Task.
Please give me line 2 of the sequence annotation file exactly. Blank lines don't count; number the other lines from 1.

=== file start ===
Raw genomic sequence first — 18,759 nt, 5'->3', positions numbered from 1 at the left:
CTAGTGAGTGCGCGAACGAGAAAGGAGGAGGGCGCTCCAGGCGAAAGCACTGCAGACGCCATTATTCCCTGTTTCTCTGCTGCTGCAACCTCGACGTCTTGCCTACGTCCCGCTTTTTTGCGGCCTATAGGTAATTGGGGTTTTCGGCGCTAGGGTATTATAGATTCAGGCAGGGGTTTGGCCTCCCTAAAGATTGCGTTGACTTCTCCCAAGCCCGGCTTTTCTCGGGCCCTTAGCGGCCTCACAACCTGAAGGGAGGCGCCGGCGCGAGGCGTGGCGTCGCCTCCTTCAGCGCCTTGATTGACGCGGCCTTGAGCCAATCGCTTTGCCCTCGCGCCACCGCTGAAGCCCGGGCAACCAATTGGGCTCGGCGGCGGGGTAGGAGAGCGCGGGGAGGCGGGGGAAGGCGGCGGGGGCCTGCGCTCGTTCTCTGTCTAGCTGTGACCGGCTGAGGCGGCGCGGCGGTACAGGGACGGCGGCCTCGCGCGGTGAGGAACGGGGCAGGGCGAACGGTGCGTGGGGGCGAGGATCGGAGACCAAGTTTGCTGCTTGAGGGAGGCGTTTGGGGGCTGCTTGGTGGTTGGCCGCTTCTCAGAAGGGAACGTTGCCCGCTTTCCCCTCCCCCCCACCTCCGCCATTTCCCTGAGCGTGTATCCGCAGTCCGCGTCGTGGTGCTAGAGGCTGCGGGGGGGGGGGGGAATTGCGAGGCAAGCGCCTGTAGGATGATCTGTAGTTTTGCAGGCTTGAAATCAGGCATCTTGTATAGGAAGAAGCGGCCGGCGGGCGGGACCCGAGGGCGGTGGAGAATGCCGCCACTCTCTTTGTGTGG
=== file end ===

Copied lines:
CTAGTGAGTGCGCGAACGAGAAAGGAGGAGGGCGCTCCAGGCGAAAGCACTGCAGACGCCATTATTCCCTGTTTCTCTGCTGCTGCAACCTCGACGTCTTGCCTACGTCCCGCTTTTTTGCGGCCTATAGGTAATTGGGGTTTTCGGCGCTAGGGTATTATAGATTCAGGCAGGGGTTTGGCCTCCCTAAAGATTGCGTTGACTTCTCCCAAGCCCGGCTTTTCTCGGGCCCTTAGCGGCCTCACAACCTGAAGGGAGGCGCCGGCGCGAGGCGTGGCGTCGCCTCCTTCAGCGCCTTGATTGACGCGGCCTTGAGCCAATCGCTTTGCCCTCGCGCCACCGCTGAAGCCCGGGCAACCAATTGGGCTCGGCGGCGGGGTAGGAGAGCGCGGGGAGGCGGGGGAAGGCGGCGGGGGCCTGCGCTCGTTCTCTGTCTAGCTGTGACCGGCTGAGGCGGCGCGGCGGTACAGGGACGGCGGCCTCGCGCGGTGAGGAACGGGGCAGGGCGAACGGTGCGTGGGGGCGAGGATCGGAGACCAAGTTTGCTGCTTGAGGGAGGCGTTTGGGGGCTGCTTGGTGGTTGGCCGCTTCTCAGAAGGGAACGTTGCCCGCTTTCCCCTCCCCCCCACCTCCGCCATTTCCCTGAGCGTGTATCCGCAGTCCGCGTCGTGGTGCTAGAGGCTGCGGGGGGGGGGGGGAATTGCGAGGCAAGCGCCTGTAGGATGATCTGTAGTTTTGCAGGCTTGAAATCAGGCATCTTGTATAGGAAGAAGCGGCCGGCGGGCGGGACCCGAGGGCGGTGGAGAATGCCGCCACTCTCTTTGTGTGG